Ziony Zevit, «Three Debates about Bible and Archaeology», Vol. 83 (2002) 1-27
Three significant debates affecting perceptions of Israelite history, the Bible’s historiography, the relationship between this historiography and archaeology, and the dating of parts of the Bible’s literature have occupied Biblicists and archaeologists for the last 25 years. This article distinguishes the debates by analyzing the issues involved, the terminologies employed, as well as the professions of the protagonists engaged in each. It considers each within its own intellectual context. In light of these analyses, the article proposes a positive assessment of the contribution of these debates to the study ancient Israel’s history.
concerns, and civil organizations such as law, courts, army, etc. The significance of this archaeology was to set forth the objective distinctiveness of Israel as a witness to revelation, but ‘the method of description must be historical in keeping with the historical character of Biblical revelation’5.
In 1896, Lansing published a slim book, Outlines of the Archaeology of the Old Testament in which he listed archaeology as a branch of exegetical theology. He wrote: ‘Biblical Archaeology is the science of sacred things as over against sacred words’ (emphasis in the original). The ‘things’ included the same subjects treated by Keil along with the antiquities of other nations ‘so far as these have any direct bearing on any passage of Scripture’6. In this volume, the direct connection between ‘thing’ and exegesis is emphasized, history in general left somewhat aside.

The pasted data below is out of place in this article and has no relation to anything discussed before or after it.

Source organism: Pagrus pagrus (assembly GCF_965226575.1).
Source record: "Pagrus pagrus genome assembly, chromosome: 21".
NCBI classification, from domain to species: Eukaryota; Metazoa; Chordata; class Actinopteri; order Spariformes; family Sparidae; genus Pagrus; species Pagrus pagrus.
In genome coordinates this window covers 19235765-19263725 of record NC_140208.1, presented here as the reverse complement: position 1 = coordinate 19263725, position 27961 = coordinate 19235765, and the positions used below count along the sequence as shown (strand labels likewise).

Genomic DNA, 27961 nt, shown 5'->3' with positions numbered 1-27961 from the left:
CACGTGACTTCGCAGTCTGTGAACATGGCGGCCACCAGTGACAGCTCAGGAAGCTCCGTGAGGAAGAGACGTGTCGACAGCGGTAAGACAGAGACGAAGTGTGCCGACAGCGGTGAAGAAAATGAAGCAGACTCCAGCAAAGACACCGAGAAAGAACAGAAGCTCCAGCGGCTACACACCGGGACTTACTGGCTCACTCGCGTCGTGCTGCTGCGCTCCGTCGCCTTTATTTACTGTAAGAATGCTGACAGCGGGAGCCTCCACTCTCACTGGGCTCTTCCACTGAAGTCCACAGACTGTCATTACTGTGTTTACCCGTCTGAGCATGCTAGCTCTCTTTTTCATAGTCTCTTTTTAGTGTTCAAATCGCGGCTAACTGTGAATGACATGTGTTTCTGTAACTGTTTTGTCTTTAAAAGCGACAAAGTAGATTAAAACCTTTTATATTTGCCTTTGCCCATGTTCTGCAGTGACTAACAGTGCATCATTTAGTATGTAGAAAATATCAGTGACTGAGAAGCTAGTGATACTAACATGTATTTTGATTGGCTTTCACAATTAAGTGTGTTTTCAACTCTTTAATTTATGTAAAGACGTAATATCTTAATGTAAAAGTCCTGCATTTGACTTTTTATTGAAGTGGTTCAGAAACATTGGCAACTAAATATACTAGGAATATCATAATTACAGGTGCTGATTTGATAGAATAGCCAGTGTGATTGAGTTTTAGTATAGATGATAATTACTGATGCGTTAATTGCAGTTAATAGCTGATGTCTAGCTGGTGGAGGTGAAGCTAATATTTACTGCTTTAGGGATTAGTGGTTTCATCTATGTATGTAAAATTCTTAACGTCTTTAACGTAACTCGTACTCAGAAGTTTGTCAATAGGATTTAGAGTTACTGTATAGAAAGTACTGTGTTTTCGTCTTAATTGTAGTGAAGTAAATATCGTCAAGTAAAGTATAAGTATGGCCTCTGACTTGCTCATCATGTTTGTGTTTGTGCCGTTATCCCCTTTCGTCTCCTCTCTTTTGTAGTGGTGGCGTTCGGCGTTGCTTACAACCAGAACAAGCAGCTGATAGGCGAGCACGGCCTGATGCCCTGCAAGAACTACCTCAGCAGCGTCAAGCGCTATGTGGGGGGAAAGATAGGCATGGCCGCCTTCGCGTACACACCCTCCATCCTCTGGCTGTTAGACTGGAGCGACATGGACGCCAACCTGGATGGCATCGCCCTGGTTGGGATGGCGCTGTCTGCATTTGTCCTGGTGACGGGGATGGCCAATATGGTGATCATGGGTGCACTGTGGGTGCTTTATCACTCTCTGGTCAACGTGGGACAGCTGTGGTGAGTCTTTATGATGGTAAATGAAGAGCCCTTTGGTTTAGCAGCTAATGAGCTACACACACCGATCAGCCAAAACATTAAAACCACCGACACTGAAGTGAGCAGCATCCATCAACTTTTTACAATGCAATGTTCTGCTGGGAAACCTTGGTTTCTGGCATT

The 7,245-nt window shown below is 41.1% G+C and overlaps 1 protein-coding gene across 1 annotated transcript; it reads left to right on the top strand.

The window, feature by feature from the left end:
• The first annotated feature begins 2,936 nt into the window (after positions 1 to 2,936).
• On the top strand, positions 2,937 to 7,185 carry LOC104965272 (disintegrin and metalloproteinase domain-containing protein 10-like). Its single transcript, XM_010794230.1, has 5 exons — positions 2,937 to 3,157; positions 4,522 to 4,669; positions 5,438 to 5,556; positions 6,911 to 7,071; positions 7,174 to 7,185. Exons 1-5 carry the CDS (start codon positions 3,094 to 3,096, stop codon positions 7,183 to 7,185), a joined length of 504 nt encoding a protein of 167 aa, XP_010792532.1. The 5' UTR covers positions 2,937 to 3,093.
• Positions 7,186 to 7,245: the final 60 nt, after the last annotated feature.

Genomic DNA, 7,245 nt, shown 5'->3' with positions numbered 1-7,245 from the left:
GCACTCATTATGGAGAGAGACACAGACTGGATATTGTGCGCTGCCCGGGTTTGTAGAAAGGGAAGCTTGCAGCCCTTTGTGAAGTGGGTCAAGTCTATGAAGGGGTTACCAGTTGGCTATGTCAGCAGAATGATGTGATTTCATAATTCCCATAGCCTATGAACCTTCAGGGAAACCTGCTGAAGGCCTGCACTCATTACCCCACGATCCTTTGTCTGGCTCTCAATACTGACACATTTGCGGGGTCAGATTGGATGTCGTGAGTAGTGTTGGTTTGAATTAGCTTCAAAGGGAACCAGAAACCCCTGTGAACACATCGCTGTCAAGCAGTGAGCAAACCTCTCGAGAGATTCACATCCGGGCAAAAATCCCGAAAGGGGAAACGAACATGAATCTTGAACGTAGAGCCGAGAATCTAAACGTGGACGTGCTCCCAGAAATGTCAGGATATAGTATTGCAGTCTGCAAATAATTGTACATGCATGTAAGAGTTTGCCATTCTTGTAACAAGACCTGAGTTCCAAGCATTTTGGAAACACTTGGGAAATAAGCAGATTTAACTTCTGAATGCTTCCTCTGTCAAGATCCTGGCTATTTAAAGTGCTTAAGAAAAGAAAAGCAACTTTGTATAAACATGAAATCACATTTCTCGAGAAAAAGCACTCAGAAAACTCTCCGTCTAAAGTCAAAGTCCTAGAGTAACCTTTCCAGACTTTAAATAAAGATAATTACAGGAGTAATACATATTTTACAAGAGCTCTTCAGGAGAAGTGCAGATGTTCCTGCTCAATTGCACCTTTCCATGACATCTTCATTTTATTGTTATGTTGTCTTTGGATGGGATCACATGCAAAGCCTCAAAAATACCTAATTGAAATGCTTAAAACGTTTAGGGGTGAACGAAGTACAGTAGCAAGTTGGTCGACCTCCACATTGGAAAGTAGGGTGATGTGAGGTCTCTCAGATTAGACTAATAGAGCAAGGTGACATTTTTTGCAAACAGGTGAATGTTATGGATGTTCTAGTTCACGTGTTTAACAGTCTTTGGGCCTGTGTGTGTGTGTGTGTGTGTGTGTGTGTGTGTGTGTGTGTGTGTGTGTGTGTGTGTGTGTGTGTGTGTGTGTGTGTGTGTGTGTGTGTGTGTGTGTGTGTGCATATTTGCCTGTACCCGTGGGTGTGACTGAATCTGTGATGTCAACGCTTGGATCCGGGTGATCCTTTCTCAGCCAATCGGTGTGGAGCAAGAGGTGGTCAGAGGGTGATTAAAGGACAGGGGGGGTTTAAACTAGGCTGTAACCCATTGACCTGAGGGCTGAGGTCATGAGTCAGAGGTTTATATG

Even as the first volume of Jahn’s first German edition was being published, other European scholars were engaged in activities about to expand the meaning of ‘archaeology’. In 1801, E. Clark set out to travel in the Holy Land in order to discover ancient cities and holy sites. He was followed by U.J. Seetzen in 1802, J.L. Burckhardt in 1809, and a host of others. The most famous of these, E. Robinson, Professor of Bible at Union Theological Seminary in New York, first traveled there in 1839.
Basing himself on geographical lists and casual references to places in the Bible, blessed with a gifted ear for discerning ancient Hebrew and Greek place names in local Arabic guise, and possessed of a fine sense of topography, Robinson, travelling with his former student Eli Smith, an Arabic-speaking missionary, discovered, recorded, and mapped hundreds of sites, many uninhabited for more than 2000 years. His literate, engaging three volume book published in 1841, Biblical Researches in Palestine, the Sinai, Petrae and Adjacent Regions became a widely read best-seller7. Robinson demonstrated the possibility of identifying many of the sites mentioned in the Bible,